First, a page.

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A review of viral and parasitic infections in wild deer in Australia with relevance to livestock and human health

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journal contribution
posted on 2023-11-16, 00:31 authored by Jose Luis Alfredo Huaman Torres, Karla HelbigKarla Helbig, Ana-Teresa CarvalhoAna-Teresa Carvalho, M Doyle, J Hampton, DM Forsyth, AR Pople, C Pacioni
Wild animals harbour a diverse range of pathogens. In Europe and North America, cervids (Family Cervidae) can act as reservoirs for viral, prion, bacterial, and parasitic infections. Wild deer often inhabit agricultural land, therefore representing a biosecurity risk due to their potential ability to transmit diseases to livestock. Multiple studies have investigated the infection status of wild deer in Australia, mostly during the 1970s and 1980s, and deer populations have increased greatly in abundance and distribution since then. Those studies provide an important baseline for the pathogens carried by wild deer in Australia but are limited by small sample size, the small number of deer species studied, and the disease detection methods used. Recent investigations using ELISA (Enzyme-Linked Immunosorbent Assay), PCR-based assays, and next-generation sequencing have substantially increased our understanding of viral and parasitic infections in Australian deer. These studies indicate that deer may act as reservoirs for pathogens such as Pestivirus, Neospora caninum and Entamoeba bovis. The use of next-generation sequencing has led to the discovery of novel viruses such as Picobirnavirus and a novel species of the genus Bopivirus, both of which pose transmission risks for domestic animals. Recent research confirms that wild deer could be a future source of viral and parasitic infections for domestic livestock and other wildlife species.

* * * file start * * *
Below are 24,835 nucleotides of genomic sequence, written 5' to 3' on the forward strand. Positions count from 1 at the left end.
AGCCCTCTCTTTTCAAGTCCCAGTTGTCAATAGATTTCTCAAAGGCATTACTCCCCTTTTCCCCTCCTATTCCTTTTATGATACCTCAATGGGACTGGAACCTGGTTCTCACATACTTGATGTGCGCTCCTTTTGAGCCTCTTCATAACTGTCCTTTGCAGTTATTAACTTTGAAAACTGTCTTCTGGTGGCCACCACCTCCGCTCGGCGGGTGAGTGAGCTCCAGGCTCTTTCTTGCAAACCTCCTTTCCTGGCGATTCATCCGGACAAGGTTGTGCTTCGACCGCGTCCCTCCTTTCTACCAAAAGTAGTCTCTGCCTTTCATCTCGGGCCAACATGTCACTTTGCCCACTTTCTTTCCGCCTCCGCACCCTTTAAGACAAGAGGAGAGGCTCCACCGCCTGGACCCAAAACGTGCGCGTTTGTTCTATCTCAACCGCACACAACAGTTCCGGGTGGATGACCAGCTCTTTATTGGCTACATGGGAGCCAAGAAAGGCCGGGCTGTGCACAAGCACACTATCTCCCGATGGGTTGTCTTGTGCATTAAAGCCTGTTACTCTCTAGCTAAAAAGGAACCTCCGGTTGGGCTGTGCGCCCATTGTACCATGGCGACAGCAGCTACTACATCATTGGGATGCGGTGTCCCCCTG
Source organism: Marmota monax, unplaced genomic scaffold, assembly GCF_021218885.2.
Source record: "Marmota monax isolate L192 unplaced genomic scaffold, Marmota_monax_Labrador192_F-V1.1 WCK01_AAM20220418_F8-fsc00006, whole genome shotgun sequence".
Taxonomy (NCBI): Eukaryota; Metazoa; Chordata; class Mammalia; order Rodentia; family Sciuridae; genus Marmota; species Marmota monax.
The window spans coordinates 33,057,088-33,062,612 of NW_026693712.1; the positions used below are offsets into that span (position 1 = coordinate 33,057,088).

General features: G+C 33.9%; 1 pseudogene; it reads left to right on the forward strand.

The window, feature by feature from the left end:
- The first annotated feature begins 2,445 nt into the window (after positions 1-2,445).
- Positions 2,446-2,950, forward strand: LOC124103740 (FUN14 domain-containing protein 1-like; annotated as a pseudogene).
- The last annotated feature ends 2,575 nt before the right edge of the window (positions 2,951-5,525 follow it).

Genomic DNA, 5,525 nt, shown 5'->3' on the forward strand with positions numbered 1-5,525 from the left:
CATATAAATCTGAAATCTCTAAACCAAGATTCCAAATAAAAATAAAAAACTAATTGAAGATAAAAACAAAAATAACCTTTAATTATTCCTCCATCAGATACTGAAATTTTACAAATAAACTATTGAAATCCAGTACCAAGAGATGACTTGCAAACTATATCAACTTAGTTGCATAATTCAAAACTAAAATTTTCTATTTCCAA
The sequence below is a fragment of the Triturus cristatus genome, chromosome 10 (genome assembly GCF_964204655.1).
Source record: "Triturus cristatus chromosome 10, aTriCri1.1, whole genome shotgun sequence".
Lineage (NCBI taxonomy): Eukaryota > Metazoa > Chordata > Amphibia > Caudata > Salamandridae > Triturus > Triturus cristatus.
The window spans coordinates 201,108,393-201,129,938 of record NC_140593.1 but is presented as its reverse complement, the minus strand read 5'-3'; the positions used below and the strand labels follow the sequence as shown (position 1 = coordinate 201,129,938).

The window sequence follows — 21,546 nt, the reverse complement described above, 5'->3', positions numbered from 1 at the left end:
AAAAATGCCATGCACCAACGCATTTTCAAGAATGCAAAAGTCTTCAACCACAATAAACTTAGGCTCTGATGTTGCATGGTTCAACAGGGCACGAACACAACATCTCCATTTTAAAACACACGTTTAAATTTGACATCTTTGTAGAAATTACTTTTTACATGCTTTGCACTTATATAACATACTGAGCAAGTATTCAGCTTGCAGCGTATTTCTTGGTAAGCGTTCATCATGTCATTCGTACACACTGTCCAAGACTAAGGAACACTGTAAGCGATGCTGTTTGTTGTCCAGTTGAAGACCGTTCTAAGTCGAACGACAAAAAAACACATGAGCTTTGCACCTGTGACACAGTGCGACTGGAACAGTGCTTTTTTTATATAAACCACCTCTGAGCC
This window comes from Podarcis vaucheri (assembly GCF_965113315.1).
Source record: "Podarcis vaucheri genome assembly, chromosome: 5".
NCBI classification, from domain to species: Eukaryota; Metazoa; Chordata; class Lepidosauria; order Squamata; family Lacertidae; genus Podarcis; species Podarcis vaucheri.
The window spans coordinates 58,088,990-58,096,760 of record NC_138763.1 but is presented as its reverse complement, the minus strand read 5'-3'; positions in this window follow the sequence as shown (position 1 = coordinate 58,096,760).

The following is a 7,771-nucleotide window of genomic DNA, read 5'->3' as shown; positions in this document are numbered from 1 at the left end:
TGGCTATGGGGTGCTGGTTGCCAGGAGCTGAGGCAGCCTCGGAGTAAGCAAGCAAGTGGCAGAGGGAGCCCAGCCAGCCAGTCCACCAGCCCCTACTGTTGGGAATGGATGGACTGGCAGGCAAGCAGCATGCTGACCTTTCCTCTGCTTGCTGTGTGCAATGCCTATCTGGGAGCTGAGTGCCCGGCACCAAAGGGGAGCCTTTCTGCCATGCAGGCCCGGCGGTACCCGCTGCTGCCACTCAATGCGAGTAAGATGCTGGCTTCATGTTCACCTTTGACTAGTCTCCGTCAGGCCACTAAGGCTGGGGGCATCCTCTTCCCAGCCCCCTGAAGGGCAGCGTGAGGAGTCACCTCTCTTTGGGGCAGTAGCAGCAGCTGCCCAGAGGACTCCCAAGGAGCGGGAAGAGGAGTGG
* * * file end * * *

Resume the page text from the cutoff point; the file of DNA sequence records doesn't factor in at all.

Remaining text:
This study was funded by the Centre for Invasive Species Solutions (PO1-L-002). The funding body had no role in the preparation orreview of the manuscript.


Publication Date



Wildlife Research






10p. (p. 593-602)


CSIRO Publishing



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© 2023 The Author(s) (or their employer(s)). Published by CSIRO Publishing. This is an open access article distributed under the Creative Commons Attribution-NonCommercial-NoDerivatives 4.0 International License (CC BY-NC-ND)